Exclusive: Fox Sports Sells Out MLB All-Star Game

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Fox Sports is about to sell out its Major League Baseball All-Star Game ad inventory at the quickest pace since it acquired the property in 1996.

According to Fox Sports chief Ed Goren, there are only a “handful” of spots left in the July 10 broadcast. The network has been commanding prices around $400,000 per 30 second spot, up from $375,000 last year. Last year’s inventory sold out approximately two weeks before the game.

And while the television ratings of the NBA playoffs were an air ball this spring, both Fox Sports and ESPN have already been banking strong baseball numbers. Fox is averaging an all-time-high 3.7 million viewers for its Saturday baseball package, up from 3.3 million last year.

ESPN’s Sunday Night Baseball telecasts averaged 3.1 million viewers for the first nine games, up 45% from the 2.14 million average for the 10 telecasts through this time last year. Including its midweek games, ESPN has seen a 40% increase over last year, to 1.94 million viewers on average.

“For the first year of a new deal to have this strong a start, not just us but the ESPN numbers as well, is just great,” says Goren. He says Fox has already hit its sales-revenue targets for the entire regular season in a year in which the network increased the games it carries from 18 to 26.

“We wondered if the marketplace would be there for the longer season, and thankfully their very loud answer has been yes,” Goren says.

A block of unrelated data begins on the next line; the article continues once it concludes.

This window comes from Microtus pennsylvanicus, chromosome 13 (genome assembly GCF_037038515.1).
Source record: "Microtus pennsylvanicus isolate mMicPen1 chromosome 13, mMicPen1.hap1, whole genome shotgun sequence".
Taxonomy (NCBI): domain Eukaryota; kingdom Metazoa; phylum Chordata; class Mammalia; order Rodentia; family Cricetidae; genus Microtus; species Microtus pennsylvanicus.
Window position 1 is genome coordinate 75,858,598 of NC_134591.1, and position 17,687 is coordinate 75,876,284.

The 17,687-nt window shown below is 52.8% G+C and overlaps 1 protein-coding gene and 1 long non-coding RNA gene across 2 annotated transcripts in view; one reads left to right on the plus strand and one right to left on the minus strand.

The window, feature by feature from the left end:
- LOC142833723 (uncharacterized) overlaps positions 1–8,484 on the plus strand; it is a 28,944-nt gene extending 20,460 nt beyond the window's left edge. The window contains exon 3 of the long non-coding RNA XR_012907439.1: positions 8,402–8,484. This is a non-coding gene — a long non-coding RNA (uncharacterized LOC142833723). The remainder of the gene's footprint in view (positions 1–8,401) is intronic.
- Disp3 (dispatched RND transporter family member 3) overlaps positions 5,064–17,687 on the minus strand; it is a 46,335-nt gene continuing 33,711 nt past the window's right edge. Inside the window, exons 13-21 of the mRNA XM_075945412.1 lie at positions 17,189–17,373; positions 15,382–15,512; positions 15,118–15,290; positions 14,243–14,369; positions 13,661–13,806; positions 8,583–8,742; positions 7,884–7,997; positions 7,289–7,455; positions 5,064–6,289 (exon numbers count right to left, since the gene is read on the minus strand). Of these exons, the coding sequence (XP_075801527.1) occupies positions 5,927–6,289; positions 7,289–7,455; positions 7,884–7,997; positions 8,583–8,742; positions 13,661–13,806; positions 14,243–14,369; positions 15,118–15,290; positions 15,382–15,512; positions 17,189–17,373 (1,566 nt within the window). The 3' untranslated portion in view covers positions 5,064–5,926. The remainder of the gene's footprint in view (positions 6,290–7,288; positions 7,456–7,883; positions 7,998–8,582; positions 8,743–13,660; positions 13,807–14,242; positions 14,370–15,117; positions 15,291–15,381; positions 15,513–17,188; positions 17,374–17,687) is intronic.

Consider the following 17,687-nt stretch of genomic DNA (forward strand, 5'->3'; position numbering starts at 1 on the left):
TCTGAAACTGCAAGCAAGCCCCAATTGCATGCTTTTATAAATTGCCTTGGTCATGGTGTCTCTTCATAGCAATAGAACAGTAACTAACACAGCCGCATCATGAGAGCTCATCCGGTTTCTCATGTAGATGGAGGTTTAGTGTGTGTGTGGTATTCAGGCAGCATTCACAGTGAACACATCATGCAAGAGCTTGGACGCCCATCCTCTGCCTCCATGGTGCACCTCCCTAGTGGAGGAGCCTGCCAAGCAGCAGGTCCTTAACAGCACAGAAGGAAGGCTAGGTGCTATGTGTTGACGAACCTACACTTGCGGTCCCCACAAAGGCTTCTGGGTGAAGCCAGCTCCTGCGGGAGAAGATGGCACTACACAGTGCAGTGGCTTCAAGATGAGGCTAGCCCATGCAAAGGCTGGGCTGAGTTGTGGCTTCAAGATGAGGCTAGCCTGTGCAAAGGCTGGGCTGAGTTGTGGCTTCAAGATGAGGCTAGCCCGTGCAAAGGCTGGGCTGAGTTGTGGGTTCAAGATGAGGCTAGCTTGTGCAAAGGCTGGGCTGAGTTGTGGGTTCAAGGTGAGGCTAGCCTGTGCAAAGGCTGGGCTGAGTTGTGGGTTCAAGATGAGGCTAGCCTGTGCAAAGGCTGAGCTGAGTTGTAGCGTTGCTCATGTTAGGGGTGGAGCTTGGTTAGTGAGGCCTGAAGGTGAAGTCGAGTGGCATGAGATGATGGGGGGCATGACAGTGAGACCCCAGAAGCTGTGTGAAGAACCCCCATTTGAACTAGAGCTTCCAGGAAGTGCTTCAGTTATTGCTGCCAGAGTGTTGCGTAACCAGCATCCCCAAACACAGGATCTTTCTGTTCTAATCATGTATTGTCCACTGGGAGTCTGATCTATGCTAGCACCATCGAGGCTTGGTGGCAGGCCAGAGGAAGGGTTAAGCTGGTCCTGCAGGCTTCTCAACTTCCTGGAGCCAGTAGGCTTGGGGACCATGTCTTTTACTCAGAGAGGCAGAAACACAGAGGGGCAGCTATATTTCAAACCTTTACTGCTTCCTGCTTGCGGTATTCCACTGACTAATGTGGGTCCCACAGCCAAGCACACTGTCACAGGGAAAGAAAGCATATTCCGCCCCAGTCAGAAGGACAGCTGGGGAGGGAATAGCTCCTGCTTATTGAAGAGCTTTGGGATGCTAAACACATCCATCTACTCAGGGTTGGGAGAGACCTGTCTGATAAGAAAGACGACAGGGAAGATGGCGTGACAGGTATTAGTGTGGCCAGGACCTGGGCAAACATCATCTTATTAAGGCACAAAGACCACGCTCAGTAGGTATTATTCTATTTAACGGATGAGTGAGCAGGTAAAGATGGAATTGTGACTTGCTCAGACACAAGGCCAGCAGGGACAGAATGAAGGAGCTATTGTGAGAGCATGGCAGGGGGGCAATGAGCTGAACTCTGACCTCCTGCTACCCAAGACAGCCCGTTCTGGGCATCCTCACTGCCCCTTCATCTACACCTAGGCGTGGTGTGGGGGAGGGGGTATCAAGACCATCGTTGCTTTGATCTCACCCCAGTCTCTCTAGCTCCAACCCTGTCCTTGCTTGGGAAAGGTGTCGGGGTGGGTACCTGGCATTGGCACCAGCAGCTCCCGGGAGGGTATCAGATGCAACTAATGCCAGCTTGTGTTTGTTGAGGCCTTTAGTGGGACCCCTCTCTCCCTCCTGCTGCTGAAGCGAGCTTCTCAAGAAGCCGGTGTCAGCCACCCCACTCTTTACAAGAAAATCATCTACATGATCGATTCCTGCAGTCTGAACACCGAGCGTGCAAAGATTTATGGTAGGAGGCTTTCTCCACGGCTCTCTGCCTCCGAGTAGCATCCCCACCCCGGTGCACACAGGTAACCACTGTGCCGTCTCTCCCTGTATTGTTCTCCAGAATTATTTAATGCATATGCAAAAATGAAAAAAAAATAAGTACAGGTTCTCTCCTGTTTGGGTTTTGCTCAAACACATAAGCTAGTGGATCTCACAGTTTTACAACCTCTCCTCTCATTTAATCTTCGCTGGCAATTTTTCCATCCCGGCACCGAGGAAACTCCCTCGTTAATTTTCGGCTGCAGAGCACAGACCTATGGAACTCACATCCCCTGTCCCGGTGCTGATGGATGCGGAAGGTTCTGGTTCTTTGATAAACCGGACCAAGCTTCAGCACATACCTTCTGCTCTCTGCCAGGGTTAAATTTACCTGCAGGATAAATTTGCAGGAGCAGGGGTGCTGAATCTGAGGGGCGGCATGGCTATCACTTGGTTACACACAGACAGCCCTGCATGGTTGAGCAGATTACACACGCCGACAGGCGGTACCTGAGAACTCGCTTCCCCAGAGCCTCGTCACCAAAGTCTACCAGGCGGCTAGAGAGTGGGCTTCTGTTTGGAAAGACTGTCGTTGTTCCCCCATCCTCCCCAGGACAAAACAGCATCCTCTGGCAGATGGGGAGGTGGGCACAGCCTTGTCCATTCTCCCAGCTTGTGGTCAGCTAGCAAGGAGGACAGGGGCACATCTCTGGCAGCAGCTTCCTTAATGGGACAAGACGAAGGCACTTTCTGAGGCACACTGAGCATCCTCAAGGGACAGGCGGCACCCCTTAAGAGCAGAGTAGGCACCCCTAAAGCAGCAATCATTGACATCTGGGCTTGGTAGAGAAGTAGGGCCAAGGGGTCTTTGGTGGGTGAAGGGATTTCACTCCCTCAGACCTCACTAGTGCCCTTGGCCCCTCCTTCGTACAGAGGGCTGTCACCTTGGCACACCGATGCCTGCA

Helping ratings this year is that major-market teams like the Los Angeles Dodgers, Los Angeles Angels of Anaheim, Boston Red Sox and New York Mets are all in or near first place, and the New York Yankees are streaking into contention after a horrid start.

Big-market teams playing in an exciting and long series is exactly what Fox and Turner Sports are hoping for in the playoffs, and exactly what ESPN/ABC did not get from the NBA finals.

After the San Antonio Spurs swept the Cleveland Cavaliers in a low-scoring series, the ratings were on track at press time to end up as the lowest series in NBA Finals history.

The small markets—San Antonio is 37th in the country, Cleveland 17th—didn’t help either, but the numbers have sounded some alarm bells in the NBA world. “I was surprised [ratings] were that low,” says ESPN analyst Jon Barry.

But perhaps the biggest disappointment of the series was the play of Cavaliers star LeBron James, who jumped to NBA stardom straight from high school. After a stellar 48-point performance in Game Five of the Eastern Conference Finals had the sports world abuzz and NBA execs dreaming of an audience of millions tuning in to see the hoops prodigy, James failed to live up to the hype in the Finals, and the ratings plummeted.

“LeBron James still has a lot to learn, and everybody wanted to anoint him the next Michael Jordan,” says NBA Hall of Famer-turned-broadcaster Rick Barry. “But he has a long way to go.”

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